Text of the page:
What is certain is that strokes big and small could either damage the brain permanently, or create blood clots that resolve over time and induce brain fog. The vascular systems of critically ill Covid-19 patients also produce a wide variety of inflammatory cytokines—the namesake of the cytokine storm, an immune reaction capable of sending the body into hyperdrive and inducing damage so pervasive, it reaches the brain. Our brains are so vascularized that tiny blood vessels known as capillaries surround almost every single neuron. If these capillaries are made leaky and more permeable by extensive inflammation and clotting, that could leave the door open for extensive neurological damage. 

One of the biggest questions up for debate is whether or not SARS-CoV-2, the virus that causes Covid-19, can directly enter and infect the brain. Its ability to do so depends on the presence of ACE2 receptors in our neurons—the most fundamental unit of the nervous system—and our astrocytes, star-shaped cells that populate the brain and spinal cord and serve many protective and communicative functions. Some researchers have observed ACE2 expression in laboratory-grown cell cultures and deemed this enough evidence to substantiate the hypothesis of direct infection. But at least one brain autopsy report, compiled by neuropathologists at Columbia University, ruled against the possibility when no virus was detected in the brains of 41 patients who lost their lives to Covid-19 during their respective hospitalizations.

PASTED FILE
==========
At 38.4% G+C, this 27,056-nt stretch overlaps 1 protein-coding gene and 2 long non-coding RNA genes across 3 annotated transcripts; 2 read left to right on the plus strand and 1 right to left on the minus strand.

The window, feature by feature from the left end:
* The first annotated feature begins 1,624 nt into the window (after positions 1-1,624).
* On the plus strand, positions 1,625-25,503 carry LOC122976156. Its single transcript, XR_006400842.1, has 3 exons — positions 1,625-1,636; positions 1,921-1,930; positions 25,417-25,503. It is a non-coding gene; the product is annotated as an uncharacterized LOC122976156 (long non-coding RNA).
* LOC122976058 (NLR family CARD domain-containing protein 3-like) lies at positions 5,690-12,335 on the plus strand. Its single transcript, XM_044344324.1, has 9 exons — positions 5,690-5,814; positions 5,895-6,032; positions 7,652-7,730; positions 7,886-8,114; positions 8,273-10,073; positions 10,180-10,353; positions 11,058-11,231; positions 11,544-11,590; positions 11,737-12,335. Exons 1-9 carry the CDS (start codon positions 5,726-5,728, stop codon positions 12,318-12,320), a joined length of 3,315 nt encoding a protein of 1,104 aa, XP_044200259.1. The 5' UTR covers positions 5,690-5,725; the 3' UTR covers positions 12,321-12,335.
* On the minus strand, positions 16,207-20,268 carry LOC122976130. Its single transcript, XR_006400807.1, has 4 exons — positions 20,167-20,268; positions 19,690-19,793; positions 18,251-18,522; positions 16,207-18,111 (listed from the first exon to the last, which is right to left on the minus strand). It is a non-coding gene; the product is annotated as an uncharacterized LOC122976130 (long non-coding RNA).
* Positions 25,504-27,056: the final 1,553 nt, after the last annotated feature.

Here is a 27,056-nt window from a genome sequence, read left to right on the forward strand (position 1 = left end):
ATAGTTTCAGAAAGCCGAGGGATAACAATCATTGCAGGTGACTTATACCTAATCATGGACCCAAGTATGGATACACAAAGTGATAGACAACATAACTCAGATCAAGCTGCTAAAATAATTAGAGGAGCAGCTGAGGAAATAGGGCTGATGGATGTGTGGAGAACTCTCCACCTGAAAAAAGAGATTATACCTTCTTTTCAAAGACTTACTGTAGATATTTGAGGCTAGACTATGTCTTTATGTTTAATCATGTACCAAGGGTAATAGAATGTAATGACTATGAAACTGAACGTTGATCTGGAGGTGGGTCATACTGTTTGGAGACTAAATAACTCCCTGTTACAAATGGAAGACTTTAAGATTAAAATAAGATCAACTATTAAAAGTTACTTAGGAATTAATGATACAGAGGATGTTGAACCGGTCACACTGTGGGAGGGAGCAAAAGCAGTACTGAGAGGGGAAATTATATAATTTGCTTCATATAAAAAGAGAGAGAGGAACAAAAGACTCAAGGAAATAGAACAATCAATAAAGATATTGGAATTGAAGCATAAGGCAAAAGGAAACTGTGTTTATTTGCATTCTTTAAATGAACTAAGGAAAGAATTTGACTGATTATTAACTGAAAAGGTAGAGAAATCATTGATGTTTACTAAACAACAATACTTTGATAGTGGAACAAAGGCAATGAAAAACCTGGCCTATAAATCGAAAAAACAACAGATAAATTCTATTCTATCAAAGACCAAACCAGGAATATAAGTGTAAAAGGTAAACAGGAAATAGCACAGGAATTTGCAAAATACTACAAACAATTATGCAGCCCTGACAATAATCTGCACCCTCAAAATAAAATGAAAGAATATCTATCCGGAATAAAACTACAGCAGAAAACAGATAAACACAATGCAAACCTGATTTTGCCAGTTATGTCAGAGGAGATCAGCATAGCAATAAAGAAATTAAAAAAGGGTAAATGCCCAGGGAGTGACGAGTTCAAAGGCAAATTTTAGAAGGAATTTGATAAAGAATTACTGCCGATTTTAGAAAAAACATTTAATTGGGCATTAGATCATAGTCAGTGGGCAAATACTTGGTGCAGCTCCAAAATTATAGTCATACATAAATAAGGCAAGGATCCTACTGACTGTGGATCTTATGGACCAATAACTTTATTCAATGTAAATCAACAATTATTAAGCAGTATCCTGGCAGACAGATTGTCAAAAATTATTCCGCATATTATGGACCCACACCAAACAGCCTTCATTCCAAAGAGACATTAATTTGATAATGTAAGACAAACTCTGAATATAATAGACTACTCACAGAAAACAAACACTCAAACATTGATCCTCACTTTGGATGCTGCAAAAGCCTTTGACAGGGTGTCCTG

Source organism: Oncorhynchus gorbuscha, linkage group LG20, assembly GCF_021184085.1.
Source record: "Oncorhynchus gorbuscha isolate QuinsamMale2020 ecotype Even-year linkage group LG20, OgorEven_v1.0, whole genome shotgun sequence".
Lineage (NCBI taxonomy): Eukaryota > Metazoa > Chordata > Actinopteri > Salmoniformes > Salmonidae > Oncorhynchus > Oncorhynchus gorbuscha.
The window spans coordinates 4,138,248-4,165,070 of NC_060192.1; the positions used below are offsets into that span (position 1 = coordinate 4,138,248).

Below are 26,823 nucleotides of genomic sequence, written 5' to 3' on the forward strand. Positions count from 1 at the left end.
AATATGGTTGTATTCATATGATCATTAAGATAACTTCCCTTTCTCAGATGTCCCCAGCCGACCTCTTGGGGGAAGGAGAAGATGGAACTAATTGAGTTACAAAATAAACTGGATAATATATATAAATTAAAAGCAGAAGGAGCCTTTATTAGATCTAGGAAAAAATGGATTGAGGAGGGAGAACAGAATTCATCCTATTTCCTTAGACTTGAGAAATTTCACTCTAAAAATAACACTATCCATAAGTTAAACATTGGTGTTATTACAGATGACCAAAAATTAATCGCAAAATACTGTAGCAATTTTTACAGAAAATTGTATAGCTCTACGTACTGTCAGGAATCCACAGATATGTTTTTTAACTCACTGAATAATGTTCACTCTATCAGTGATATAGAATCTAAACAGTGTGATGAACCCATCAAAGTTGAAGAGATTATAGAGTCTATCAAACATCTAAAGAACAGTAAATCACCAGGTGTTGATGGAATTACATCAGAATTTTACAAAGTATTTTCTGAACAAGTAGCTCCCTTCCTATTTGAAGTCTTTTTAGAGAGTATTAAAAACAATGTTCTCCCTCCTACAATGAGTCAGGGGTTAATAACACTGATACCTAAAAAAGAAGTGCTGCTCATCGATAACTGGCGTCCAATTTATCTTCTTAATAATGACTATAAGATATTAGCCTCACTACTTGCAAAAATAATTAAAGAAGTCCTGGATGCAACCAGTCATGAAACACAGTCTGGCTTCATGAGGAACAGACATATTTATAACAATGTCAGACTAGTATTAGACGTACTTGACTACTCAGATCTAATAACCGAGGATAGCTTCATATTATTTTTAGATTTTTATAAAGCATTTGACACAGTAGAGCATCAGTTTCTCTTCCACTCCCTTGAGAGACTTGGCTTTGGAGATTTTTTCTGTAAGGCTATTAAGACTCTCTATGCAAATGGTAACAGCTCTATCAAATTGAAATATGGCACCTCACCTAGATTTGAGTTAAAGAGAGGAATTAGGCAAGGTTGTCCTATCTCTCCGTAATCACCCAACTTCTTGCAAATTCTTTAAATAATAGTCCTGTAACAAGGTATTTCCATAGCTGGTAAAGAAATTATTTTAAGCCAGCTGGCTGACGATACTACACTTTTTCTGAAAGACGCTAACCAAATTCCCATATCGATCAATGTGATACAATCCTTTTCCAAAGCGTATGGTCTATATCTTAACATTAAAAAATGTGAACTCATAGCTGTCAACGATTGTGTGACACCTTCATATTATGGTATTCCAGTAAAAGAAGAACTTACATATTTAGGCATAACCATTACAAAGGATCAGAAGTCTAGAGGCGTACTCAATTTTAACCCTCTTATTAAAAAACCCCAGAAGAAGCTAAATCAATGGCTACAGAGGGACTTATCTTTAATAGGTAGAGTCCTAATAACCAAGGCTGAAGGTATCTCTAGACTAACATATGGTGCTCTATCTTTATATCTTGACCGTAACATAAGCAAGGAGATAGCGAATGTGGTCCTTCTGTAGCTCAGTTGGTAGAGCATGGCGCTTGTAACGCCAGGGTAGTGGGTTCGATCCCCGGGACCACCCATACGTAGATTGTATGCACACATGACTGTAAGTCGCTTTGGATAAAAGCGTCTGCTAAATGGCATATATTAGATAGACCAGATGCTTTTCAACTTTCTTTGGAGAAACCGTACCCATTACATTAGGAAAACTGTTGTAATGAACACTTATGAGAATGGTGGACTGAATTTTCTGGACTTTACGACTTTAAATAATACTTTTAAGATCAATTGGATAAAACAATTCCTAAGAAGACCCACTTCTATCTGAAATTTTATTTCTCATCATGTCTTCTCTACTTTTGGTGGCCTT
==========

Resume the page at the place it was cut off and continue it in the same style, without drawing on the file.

More studies that distinguish between neurological and psychological symptoms but examine them in conjunction are needed for us to understand how they coalesce and interact. One of the largest studies to examine both, a retrospective assessment published in The Lancet earlier this month, pooled the health outcomes of almost 240,000 Covid-19 patients—reported over a period of six months—and cross-analyzed them with survivors of other respiratory infections. Compared to the flu, the researchers found their subjects were 44 percent more likely to develop neurological or psychiatric complications. Most of these patients had mental health conditions like depression or anxiety, while those with severe illness experienced a greater share of dementia and stroke.

As the NYU study, reflecting the opinions of Dr. Steven Galetta, makes clear, it can be difficult to distinguish between the long-term neuropsychiatric effects normally seen in patients who have spent extended periods of time intubated or in intensive care. In any case, the effects Covid-19 has on the brain are too apparent to be negligible, even if we don’t know exactly why or how they manifest. Physicians caring for Covid-19 patients must allow the evidence amassed so far to inform their clinical practices and recommendations for care. Significantly more research is also needed to understand how neuropsychiatric Covid-19 symptoms work and how to treat them. Last but not least, those of us lucky enough to have evaded Covid-19 infection must take note and take caution as more infectious variants of SARS-CoV-2 spread far and wide. This virus only continues to surprise us with its capabilities—no need to learn about them the hard way.


Read full article on Forbes Originally published on Forbes (April 29, 2021)

© William A. Haseltine, PhD. All Rights Reserved.